Hearing all of this for their music for the first time, I found quite a few unique riffs and sonic textures that I could sample and make music out of.  I found the lyrics of some of the songs to be cryptic like a poem. I had to read the lyrics and think about them to understand them. Overall the whole history of the band was tragic. Horrifically, Lou Reed’s received electro-shock treatments in an attempt to cure his homosexuality (at the request of his parents). The constant beef between the members Lou Reed and John Cale that caused the band to breakup, there lack of recognition until the band was defunct, and the bitter taste about the band that is left in Reed’s mouth. I would expect them all to be good friends and equally proud for creating a music genre. The lyrics of the songs are tragic. He frequently talked about the badness of the word, and how he used drugs to escape them. He talked about Heroin so fondly, that he almost made it sound good to me. He lyrics said “yep, the world sucks. I can do nothing about it, but I can find heaven in my Heroin.” I’m sure that plenty people can agree with him at some point in their life, but I hope they don’t take his Heroin advice. Reading about this band was like reading a good book. I really like the “Venus in Furs” song, but I was puzzled by its meaning. I had to look it to found it that it was in reference to a book about S&M sex! The lyrics to his song are in another dimension.  There are as far out there as the bands music was. I can right another blog just discussing his lyrics. They can make a movie out of this bands story, and I think it would sell. It has all of the main ingredients, sex, drugs, forbidden lust, and tragedy.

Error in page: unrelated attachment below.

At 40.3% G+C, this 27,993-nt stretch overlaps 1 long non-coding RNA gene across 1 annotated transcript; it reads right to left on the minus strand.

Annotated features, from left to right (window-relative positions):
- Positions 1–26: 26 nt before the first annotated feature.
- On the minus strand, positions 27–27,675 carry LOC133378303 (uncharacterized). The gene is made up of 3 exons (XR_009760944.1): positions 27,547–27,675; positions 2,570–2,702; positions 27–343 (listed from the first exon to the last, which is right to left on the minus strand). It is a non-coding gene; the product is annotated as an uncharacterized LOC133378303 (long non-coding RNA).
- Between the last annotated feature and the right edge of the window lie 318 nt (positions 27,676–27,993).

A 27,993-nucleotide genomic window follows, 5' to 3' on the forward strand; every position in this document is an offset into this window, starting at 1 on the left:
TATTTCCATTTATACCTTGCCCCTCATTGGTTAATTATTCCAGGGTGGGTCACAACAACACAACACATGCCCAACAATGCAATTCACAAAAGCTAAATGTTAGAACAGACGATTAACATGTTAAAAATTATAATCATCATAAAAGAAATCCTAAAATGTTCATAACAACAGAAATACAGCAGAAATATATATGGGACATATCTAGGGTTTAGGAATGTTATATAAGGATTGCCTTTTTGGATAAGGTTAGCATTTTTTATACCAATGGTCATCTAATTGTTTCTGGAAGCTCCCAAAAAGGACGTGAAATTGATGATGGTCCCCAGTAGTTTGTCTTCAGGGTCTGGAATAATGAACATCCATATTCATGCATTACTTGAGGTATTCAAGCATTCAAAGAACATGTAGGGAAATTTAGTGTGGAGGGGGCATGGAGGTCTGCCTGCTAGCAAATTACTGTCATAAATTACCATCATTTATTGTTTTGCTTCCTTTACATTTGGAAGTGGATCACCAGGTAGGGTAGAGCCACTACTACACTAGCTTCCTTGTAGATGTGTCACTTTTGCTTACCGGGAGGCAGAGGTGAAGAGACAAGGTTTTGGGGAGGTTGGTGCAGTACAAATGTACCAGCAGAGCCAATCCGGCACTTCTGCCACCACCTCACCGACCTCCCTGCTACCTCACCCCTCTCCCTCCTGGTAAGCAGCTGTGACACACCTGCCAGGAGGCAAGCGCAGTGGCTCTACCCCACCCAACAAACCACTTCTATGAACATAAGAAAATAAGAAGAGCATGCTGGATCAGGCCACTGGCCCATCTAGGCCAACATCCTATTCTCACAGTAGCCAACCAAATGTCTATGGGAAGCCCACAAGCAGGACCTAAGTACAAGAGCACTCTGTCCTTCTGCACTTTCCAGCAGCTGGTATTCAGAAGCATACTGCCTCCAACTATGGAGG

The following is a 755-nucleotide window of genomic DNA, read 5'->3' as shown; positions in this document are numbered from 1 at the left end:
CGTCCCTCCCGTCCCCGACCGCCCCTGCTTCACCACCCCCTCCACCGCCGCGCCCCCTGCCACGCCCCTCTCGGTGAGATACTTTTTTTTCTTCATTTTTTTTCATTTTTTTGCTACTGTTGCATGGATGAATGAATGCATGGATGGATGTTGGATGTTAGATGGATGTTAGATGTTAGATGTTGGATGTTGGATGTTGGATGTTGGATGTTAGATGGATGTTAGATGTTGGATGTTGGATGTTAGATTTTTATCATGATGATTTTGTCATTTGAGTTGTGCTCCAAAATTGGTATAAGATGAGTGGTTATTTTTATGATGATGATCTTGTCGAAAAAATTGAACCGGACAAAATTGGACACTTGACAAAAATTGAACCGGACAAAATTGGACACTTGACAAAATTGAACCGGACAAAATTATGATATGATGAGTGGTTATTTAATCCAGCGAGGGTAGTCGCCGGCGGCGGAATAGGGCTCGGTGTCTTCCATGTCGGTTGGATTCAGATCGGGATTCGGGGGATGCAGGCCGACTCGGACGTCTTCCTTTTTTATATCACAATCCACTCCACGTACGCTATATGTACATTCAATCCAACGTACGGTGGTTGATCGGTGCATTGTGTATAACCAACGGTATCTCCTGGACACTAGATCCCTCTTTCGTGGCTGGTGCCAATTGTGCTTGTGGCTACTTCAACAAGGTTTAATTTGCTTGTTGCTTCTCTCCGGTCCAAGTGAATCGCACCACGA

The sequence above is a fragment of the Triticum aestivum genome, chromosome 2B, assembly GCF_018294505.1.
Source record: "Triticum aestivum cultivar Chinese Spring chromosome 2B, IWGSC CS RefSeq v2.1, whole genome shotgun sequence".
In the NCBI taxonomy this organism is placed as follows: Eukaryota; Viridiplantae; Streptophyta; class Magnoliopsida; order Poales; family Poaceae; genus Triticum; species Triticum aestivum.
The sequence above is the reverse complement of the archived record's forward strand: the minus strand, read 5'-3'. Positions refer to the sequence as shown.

I have to end this blog, but here are a few more song highlights from me:

  • European Son: Short on lyrics. Sounded like a Tea-Party Anthem. “You killed your European son, You spit on those under twenty-one, but now your blue car’s gone.” What was more intriguing was the music that followed. It was tribal. Some can say angry. There was distortion and feedback used liberally throughout the song. Both guitars and the drums were all 3 jamming out at the same time. This song was wild, and one to be studied.
  • Sunday Morning: I scratched my head on this at first, then I figured it out. It is the hangover song. Partied Saturday night, now it’s Sunday Morning. The music fit perfect.
  • Female Fatale: This song was about heiress Edie Sedgwick. This was one more example of Tragedy associated with this group. She was rich, troubled, strung out on drugs, forced into psychiatric institutions by her father, and died at 28.


 Update: 2/2/2015:

If you want to find out more about Andy Warhol or see a gallery of his work, goto his page on Artsy’s Andy Warhol page can be found at They have spent the last 2 years building out his page to provide you with a ton of easily accessible images on a beautiful platform, up to date exhibitions, exclusive articles, and recommended artists.

Go To Reference Page



1 Comment


    if you were not a flower smelling hippie and you were part of the counterculture of the 60’s and early 70’s you heard of the Velvet Underground-and it helped if you did smack


  1. The Velvet Underground Reference Page | - [...] Go To Article [...]